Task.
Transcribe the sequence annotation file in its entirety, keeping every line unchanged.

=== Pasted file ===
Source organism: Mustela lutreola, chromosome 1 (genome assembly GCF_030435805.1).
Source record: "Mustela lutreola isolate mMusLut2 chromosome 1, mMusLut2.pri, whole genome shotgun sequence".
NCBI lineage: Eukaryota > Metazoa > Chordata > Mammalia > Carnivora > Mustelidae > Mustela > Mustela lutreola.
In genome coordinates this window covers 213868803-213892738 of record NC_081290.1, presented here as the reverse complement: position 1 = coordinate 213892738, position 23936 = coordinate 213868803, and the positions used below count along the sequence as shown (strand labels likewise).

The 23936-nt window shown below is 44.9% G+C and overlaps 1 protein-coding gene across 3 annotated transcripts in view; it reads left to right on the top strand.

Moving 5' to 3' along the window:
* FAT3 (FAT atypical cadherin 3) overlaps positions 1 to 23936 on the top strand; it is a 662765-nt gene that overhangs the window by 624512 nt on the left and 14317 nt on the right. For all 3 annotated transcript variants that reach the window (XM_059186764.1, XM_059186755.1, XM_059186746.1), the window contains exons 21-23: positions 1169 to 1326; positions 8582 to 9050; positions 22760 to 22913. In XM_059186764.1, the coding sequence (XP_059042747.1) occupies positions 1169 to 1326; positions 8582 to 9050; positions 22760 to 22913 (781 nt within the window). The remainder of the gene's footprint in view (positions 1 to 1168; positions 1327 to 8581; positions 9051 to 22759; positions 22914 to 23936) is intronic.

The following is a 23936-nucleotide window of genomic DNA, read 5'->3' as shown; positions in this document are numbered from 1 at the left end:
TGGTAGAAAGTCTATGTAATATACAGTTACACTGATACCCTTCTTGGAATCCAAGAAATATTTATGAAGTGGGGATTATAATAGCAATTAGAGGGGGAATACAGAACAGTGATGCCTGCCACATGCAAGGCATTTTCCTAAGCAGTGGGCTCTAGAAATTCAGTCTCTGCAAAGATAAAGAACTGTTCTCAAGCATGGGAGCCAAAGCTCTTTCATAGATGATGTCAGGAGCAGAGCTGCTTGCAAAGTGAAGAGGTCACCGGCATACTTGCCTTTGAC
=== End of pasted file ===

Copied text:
Source organism: Mustela lutreola, chromosome 1 (genome assembly GCF_030435805.1).
Source record: "Mustela lutreola isolate mMusLut2 chromosome 1, mMusLut2.pri, whole genome shotgun sequence".
NCBI lineage: Eukaryota > Metazoa > Chordata > Mammalia > Carnivora > Mustelidae > Mustela > Mustela lutreola.
In genome coordinates this window covers 213868803-213892738 of record NC_081290.1, presented here as the reverse complement: position 1 = coordinate 213892738, position 23936 = coordinate 213868803, and the positions used below count along the sequence as shown (strand labels likewise).

The 23936-nt window shown below is 44.9% G+C and overlaps 1 protein-coding gene across 3 annotated transcripts in view; it reads left to right on the top strand.

Moving 5' to 3' along the window:
* FAT3 (FAT atypical cadherin 3) overlaps positions 1 to 23936 on the top strand; it is a 662765-nt gene that overhangs the window by 624512 nt on the left and 14317 nt on the right. For all 3 annotated transcript variants that reach the window (XM_059186764.1, XM_059186755.1, XM_059186746.1), the window contains exons 21-23: positions 1169 to 1326; positions 8582 to 9050; positions 22760 to 22913. In XM_059186764.1, the coding sequence (XP_059042747.1) occupies positions 1169 to 1326; positions 8582 to 9050; positions 22760 to 22913 (781 nt within the window). The remainder of the gene's footprint in view (positions 1 to 1168; positions 1327 to 8581; positions 9051 to 22759; positions 22914 to 23936) is intronic.

The following is a 23936-nucleotide window of genomic DNA, read 5'->3' as shown; positions in this document are numbered from 1 at the left end:
TGGTAGAAAGTCTATGTAATATACAGTTACACTGATACCCTTCTTGGAATCCAAGAAATATTTATGAAGTGGGGATTATAATAGCAATTAGAGGGGGAATACAGAACAGTGATGCCTGCCACATGCAAGGCATTTTCCTAAGCAGTGGGCTCTAGAAATTCAGTCTCTGCAAAGATAAAGAACTGTTCTCAAGCATGGGAGCCAAAGCTCTTTCATAGATGATGTCAGGAGCAGAGCTGCTTGCAAAGTGAAGAGGTCACCGGCATACTTGCCTTTGAC